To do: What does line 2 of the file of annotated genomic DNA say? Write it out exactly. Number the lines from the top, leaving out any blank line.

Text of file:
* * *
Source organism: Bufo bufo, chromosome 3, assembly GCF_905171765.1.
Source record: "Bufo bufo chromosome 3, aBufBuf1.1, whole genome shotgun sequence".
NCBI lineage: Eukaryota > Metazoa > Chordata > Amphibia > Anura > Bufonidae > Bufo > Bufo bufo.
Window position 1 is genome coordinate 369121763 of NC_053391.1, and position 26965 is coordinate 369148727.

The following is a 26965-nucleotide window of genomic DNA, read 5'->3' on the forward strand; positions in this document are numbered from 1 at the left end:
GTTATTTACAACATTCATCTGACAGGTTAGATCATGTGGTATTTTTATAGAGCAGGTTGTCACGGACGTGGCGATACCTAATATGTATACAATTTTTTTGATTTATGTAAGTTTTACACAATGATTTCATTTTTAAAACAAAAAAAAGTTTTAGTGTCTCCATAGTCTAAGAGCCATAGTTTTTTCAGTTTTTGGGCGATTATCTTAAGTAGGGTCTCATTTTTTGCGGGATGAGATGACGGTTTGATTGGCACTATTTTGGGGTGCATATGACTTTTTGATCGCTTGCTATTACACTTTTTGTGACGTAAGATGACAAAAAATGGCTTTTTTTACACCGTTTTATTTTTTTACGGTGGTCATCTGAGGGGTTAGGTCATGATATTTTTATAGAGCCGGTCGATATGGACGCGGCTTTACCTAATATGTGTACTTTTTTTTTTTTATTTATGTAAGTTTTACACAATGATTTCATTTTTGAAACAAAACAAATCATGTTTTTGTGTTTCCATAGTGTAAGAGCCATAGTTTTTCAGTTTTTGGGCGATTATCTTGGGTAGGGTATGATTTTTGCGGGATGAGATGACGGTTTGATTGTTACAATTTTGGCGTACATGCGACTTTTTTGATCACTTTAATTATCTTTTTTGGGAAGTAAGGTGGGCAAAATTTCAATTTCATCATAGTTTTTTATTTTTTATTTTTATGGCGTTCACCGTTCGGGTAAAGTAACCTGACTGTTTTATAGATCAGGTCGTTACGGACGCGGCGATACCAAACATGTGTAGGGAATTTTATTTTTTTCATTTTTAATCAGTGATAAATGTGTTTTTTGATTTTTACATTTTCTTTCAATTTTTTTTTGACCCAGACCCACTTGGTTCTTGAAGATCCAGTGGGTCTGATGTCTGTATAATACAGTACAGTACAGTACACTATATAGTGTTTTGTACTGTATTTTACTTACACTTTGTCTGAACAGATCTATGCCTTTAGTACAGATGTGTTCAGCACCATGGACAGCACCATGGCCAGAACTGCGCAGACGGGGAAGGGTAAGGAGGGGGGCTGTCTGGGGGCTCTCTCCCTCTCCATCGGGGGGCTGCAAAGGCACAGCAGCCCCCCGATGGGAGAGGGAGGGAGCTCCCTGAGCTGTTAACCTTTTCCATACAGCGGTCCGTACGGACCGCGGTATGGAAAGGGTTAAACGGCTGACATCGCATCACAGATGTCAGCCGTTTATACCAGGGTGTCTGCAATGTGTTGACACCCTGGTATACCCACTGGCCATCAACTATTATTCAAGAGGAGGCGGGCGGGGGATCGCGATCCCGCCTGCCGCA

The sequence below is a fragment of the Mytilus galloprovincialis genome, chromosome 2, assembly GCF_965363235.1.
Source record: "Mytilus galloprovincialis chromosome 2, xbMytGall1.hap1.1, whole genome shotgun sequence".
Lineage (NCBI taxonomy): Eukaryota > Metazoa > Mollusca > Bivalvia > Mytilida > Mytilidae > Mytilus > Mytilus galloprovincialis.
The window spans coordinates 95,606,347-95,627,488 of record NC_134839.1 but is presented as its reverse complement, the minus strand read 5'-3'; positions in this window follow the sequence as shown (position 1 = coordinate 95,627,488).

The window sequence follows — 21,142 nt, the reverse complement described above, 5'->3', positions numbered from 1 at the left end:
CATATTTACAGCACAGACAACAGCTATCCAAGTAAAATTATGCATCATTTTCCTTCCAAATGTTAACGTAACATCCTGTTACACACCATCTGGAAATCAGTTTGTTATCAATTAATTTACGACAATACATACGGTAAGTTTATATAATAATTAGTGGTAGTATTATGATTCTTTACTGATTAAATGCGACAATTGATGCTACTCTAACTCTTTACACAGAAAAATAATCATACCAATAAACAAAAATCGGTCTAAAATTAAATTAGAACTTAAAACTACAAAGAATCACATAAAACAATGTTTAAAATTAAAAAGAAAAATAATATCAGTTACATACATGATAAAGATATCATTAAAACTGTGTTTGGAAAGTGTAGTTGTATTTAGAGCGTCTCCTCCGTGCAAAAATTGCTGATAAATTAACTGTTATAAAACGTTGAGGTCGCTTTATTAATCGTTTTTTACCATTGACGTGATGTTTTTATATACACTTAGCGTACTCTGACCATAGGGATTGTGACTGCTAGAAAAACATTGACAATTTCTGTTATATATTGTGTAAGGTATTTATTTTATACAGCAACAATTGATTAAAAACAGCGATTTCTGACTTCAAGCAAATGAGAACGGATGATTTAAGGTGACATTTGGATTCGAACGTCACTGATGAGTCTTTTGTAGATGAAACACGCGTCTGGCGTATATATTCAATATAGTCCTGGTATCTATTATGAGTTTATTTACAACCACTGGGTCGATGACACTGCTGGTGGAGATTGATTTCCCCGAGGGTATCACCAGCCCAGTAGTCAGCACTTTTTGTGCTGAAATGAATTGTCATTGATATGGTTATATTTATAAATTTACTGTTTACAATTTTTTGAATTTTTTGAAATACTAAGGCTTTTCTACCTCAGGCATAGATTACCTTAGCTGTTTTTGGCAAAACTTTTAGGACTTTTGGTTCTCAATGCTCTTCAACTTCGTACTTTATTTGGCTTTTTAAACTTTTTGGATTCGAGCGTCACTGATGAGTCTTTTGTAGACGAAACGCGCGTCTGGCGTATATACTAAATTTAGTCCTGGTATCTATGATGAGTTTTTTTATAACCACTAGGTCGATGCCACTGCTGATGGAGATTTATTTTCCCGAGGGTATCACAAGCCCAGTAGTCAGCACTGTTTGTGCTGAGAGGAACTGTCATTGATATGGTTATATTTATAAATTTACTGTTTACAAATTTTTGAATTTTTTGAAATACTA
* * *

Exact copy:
Source record: "Bufo bufo chromosome 3, aBufBuf1.1, whole genome shotgun sequence".